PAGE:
Despite being written off because it had gone out of business, Lehman Brothers defied its naysayers on Wall Street by posting the richest quarterly profit in its 158-year history, surprising many financial analysts and sending stocks soaring.

Despite being written off because it had gone out of business, Lehman Brothers defied its naysayers on Wall Street by posting the richest quarterly profit in its 158-year history, surprising many financial analysts and sending stocks soaring.

"I don’t believe I have seen anything quite like this in all my years in the business," said one former executive.

"It is, in many respects, business as usual at Lehman. It is astonishing and reassuring," said an analyst at Barclays Capital.

Immediately after announcing its record profit, the out-of-business Lehman revealed that it had earmarked $2.5 trillion so far this year to compensate its one-time workers.

At that rate, former Lehman employees could, on average, earn roughly $100 million each this year — or nearly what they did at the height of the boom. Senior Lehman executives and bankers would be paid considerably more.

"In order to retain our talent we need to reward them, otherwise they will leave to become former employees with some other organization," Lehman explained in a statement released shortly after its earnings announcement.

But inside Lehman, executives conceded that the bank’s almost inexplicable profits following its bankruptcy filing on Sept. 16 of last year present something of a public relations challenge.

"We are cognizant of it," said one Lehman executive. "We understand that we are living in a very uncertain world where a lot of people are out of work and aren’t earning nearly as much as our former company."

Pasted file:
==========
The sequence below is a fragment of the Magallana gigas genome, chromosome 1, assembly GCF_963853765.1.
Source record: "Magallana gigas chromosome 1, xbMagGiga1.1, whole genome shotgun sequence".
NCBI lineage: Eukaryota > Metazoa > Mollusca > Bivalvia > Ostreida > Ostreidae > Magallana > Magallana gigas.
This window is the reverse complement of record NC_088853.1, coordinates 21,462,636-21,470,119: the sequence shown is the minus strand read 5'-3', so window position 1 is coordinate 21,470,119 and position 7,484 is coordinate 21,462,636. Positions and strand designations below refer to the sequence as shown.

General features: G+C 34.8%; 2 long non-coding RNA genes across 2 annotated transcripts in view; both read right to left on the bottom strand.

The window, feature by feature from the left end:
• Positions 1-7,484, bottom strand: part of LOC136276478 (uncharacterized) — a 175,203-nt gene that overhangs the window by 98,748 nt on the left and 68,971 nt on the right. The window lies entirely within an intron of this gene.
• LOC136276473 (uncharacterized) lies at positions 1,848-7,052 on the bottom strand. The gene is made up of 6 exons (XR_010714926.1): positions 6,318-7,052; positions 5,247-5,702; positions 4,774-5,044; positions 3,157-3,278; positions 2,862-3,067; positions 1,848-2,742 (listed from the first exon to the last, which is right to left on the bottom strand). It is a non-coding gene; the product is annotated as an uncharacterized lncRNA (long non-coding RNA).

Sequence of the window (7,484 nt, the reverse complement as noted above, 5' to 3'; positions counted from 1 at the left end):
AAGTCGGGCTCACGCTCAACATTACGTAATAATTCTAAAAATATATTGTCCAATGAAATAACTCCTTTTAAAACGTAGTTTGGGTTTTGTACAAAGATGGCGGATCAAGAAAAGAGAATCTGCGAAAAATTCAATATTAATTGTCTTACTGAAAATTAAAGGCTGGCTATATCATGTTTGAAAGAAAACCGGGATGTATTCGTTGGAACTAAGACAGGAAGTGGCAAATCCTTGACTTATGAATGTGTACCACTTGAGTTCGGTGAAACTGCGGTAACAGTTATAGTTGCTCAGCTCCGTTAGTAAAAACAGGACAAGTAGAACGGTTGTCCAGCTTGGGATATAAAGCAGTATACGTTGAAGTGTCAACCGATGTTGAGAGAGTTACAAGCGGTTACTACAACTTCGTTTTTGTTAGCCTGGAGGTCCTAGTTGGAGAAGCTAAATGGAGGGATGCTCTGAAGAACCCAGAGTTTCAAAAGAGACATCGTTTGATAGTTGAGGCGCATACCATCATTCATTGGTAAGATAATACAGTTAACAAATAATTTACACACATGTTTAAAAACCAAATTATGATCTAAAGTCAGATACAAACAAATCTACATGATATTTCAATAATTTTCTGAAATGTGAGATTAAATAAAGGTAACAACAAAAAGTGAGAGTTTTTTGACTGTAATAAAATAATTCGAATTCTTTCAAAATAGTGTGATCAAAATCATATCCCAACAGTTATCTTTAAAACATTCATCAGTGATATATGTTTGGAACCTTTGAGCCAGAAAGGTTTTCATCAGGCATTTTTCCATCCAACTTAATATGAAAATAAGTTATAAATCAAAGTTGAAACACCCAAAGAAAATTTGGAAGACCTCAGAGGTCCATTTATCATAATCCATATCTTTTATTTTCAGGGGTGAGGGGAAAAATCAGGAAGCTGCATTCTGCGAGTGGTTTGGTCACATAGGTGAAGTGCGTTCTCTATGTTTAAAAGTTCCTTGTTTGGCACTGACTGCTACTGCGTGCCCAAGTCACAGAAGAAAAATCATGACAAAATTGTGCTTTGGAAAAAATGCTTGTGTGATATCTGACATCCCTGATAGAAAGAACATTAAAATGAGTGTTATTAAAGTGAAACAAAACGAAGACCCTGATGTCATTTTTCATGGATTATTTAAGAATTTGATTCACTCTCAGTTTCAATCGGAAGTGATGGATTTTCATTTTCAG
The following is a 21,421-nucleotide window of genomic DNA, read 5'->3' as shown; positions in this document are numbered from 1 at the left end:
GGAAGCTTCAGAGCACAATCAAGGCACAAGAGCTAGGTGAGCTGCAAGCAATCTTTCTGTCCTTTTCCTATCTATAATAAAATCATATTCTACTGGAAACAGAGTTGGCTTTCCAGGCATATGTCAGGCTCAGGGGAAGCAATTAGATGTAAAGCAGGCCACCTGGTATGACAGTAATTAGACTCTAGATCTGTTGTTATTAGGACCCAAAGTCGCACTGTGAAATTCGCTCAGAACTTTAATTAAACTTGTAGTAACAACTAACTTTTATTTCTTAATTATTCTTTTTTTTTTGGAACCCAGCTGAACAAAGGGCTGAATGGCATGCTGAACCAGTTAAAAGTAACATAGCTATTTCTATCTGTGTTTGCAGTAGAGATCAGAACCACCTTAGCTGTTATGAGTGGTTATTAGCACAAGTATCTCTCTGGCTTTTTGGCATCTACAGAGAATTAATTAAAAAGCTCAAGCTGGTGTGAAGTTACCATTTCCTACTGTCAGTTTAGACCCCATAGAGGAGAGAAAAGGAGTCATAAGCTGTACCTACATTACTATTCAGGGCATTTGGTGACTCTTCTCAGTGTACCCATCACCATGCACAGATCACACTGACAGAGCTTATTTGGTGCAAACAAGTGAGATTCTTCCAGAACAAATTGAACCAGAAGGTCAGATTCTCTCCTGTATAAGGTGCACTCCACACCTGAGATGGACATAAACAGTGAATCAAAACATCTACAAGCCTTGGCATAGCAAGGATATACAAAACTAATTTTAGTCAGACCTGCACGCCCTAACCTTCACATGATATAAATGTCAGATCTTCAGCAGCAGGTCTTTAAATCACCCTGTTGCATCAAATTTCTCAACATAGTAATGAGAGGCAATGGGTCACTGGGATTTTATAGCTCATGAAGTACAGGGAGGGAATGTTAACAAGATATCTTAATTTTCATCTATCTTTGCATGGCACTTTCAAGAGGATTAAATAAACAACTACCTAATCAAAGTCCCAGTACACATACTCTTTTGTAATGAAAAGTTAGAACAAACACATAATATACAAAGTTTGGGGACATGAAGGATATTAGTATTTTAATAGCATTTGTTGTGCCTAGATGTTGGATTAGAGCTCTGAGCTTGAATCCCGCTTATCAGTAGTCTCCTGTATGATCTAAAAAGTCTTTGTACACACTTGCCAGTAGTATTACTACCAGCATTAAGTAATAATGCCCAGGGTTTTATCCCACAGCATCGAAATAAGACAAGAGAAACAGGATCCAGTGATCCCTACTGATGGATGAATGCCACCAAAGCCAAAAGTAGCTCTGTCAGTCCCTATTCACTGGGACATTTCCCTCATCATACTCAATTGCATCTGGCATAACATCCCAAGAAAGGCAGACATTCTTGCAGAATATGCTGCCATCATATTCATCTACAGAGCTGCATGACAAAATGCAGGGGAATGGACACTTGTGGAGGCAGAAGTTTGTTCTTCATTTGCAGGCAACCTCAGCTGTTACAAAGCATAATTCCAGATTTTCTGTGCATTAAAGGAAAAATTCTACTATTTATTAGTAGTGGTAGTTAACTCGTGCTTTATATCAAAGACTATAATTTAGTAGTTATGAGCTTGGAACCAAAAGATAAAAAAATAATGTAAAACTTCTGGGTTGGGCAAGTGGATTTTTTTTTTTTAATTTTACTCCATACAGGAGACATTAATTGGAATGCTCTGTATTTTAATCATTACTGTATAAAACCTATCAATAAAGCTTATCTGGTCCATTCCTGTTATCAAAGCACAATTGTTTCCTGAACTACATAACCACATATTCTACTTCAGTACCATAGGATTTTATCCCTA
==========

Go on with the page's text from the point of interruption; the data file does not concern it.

But the executive said pay increases this year were justified by Lehman’s return to strong profits.

"We pay for performance, regardless of whether the company is in business or not," he said, although he underscored that the bank, even if profits continued to roll in, would not decide whether it was in business until the end of 2009.

"We are in a post 9/16 world now and all of us, not just Lehman, have to act accordingly," he said.

To a degree unique among its peers, Lehman has turned its own crisis to its advantage. Its longtime rival, Morgan Stanley, has refused to go out of business and, as a result, is expected to post a humbling quarterly loss. Other Wall Street titans like Citigroup and Bank of America, still in hock to the government, are struggling to regain their footing in a marketplace where going out of business is no longer a disadvantage.

One former hedge fund executive and author of the forthcoming "Fuld, Spindled, and Mutilated," the story of the rise, fall, and rise again of Lehman’s chairman and chief executive, Richard S. Fuld Jr., wonders if Lehman’s resurgence will prompt other banks to push once again into riskier forms of bankruptcy, possibly at their peril.

"Someone goes out of business and makes money — maybe they were smart, maybe they were lucky," the former hedge fund executive said. "But then everyone else feels like they need to out of business just to stay in the game."

While others are shying away from the risks of being out of business, Lehman is courting them. Even in his firm’s state of collapse, Mr. Fuld has shown little appetite over the last 10 months for changing the behavior that led to the bad bets in the mortgage markets during the housing boom that resulted in Lehman’s dissolution and Mr. Fuld’s principle new role as lawsuit defendant.

The longtime leader of the now defunct brokerage firm is confident that his central position in pending litigation and a current federal investigation — looking into whether Lehman executives misled investors about the state of the company — will keep the investment bank out of business and in the money for years to come.

And investors, who are snapping up former shares of Lehman wherever they can buy them, appear to agree.

"It’s taking inopportune risk that others aren’t taking," said one Wall Street historian and new Lehman investor, whose upcoming book is titled "We Can’t Handle the Truth." "They are scooping up all the risks that are available and so are we. I never thought I would see something like this again in my lifetime. But here it is. And I am a part of it."

Philip Maddocks can be reached at pmaddock@cnc.com.